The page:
Let's start with the obvious. Barring something coming out that is not already known, Sylvia Hatchell will not be fired. If UNC's position is to remain consistent that coaches did not know about the paper class scheme, if Roy Williams and Anson Dorrance and Mike Fox didn't know, then Sylvia Hatchell didn't know either. Granted Boxill's involvement changes the scenario for women's basketball but it is unlikely UNC will waver from the "coaches didn't know" mantra.
Second, it is undeniable that the NCAA looked at academic impropriety within women's basketball as provided by Boxill through a different lens than the AFAM assistance provided to football, men's basketball, and other Olympic sports. Agree or disagree, that is how the NCAA made the call, not the university or its administration. This is an inconvenient fact for those like Kane who try to lump this all together in one academic mess and equate how men's basketball is being treated with how women's basketball is being treated.
Speaking of how the sports are being treated and the potential scapegoating of Hatchell, has the media hounded her the way they have Williams? Given that her team was mentioned specifically in its own section in the NOA, have her press conferences been taken over with academic scandal questions like Williams' have? Have local, regional, and national writers penned pieces about how Hatchell should be let go the way those were written about Williams? Apparently having someone write a piece saying you should go is a sign you are being scapegoated, as Kane mentions Art Chansky's call for Hatchell to leave gracefully while ignoring the same calls for Williams' job. (Chansky also calls for the elimination of UNC's wrestling program in the same piece but let's stick to the narrative, shall we?)
And no, it's not a war on women coaches, as Kane quotes a professor and women's sports advocate as tweeting, given that Cunningham also extended women's lacrosse coach Jenny Levy and women's tennis coach Brian Kalbas at the same time Williams was extended, although those coaches got three years added to their deals while Williams only got two.
So again the question remains: What is the actual evidence that Hatchell and women's basketball are being sacrificed or scapegoated, besides an unflattering article by Chansky? The biggest hang-up seems to be the lack of a contract extension, but perhaps that has as much to do with the general state of Hatchell's program as the NCAA issues. Of the four transfers from the 2013 class, only one has admitted the possibility of NCAA sanction entered into her decision (though it may have been a factor in two others). Only twice in the past seven seasons has Hatchell's team finished higher than 5th in the ACC. Hatchell has managed to hang on to two incoming McDonald's All-Americans for this season, so maybe Cunningham will reconsider an extension closer to the end of her deal.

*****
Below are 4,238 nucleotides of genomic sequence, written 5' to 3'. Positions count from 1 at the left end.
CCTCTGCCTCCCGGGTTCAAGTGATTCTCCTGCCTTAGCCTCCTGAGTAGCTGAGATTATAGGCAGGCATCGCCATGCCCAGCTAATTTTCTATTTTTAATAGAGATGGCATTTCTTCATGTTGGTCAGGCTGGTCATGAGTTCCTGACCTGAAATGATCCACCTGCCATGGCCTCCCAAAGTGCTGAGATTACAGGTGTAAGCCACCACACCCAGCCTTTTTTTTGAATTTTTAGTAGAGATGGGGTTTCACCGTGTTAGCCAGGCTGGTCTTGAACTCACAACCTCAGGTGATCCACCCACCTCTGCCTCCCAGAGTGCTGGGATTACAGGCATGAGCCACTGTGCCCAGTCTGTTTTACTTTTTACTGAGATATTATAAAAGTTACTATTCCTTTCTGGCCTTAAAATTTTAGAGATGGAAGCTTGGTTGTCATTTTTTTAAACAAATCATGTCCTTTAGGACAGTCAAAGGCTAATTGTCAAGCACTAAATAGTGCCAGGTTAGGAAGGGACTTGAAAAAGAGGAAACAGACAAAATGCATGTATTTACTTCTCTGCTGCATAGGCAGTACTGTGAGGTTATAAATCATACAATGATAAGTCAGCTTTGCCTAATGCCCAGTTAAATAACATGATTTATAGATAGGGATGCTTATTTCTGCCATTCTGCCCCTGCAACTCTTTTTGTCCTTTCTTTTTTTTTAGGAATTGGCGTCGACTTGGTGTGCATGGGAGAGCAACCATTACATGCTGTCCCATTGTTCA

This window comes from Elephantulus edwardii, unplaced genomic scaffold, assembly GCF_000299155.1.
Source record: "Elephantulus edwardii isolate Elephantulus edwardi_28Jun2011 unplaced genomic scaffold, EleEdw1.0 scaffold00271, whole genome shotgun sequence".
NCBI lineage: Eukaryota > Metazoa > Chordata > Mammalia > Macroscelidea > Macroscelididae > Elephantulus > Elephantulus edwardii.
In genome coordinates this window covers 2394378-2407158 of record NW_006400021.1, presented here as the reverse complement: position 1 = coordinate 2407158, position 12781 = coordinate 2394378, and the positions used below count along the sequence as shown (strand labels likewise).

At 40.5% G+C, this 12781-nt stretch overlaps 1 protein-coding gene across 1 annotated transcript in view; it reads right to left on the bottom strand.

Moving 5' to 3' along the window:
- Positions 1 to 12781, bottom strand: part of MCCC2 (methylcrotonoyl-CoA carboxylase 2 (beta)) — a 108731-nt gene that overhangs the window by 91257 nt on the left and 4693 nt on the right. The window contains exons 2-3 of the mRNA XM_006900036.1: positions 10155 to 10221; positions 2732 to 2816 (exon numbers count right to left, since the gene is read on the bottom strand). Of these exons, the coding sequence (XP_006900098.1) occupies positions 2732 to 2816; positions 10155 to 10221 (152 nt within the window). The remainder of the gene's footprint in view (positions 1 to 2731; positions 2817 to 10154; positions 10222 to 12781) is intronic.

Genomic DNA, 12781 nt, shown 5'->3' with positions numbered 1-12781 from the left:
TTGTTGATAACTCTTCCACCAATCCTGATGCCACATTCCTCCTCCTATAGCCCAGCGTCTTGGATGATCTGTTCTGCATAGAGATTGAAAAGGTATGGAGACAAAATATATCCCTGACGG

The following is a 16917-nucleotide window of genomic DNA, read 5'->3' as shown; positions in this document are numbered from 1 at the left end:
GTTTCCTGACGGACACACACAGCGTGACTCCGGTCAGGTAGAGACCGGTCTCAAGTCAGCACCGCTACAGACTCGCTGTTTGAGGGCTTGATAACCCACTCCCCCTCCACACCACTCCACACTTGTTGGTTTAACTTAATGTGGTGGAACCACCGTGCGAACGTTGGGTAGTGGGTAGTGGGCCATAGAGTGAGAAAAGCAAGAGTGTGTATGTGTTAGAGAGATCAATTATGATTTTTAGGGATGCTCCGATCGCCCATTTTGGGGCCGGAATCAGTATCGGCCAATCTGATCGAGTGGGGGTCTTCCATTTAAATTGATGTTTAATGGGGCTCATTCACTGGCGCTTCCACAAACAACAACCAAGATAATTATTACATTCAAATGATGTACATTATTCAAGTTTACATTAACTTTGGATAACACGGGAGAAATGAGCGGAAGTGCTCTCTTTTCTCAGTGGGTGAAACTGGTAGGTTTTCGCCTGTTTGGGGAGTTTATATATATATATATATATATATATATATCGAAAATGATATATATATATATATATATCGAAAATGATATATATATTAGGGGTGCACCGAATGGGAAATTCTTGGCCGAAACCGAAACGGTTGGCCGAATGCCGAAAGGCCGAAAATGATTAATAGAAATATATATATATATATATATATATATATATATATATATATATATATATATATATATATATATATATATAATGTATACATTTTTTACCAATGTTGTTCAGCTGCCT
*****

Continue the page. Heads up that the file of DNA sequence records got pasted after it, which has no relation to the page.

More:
None of this is to say that Hatchell won't be urged, to use Chansky's term, to leave gracefully once the NCAA finally rules. But I would make the argument that, quite the opposite from being scapegoated, Hatchell has gotten off fairly easily in having to answer for the allegations involving her program. Nowhere are there signs from ABCers saying "Sylvia knew", nor are reporters pressing her for what she knew and when she knew it, nor are they connecting the dots between Boxill and Mary Willingham like Kane does with men's basketball academic adviser Burgess McSwain and AFAM administrator Debby Crowder.
In the end, it would seem hyper-partisanship drives so much of the view of the scandal and Hatchell's place in it. ABCers, truthers, and the Kanes of the world can't get over the fact that it appears (for now) sanction will be light for men's basketball (and football and every other sport at UNC for that matter), no how much they don't want that to be so. And for true bluers, they can't get past the fact that men's basketball benefited from the scheme and their pristine visions of the program and yes, the arrogance that comes from thinking you are above such things, makes for quite a fall from the pedestal. But whether the UNC Icarus flew too close to the sun or not, it doesn't change the fact that the NCAA sees women's basketball differently than any other sport at UNC and will likely sanction it accordingly.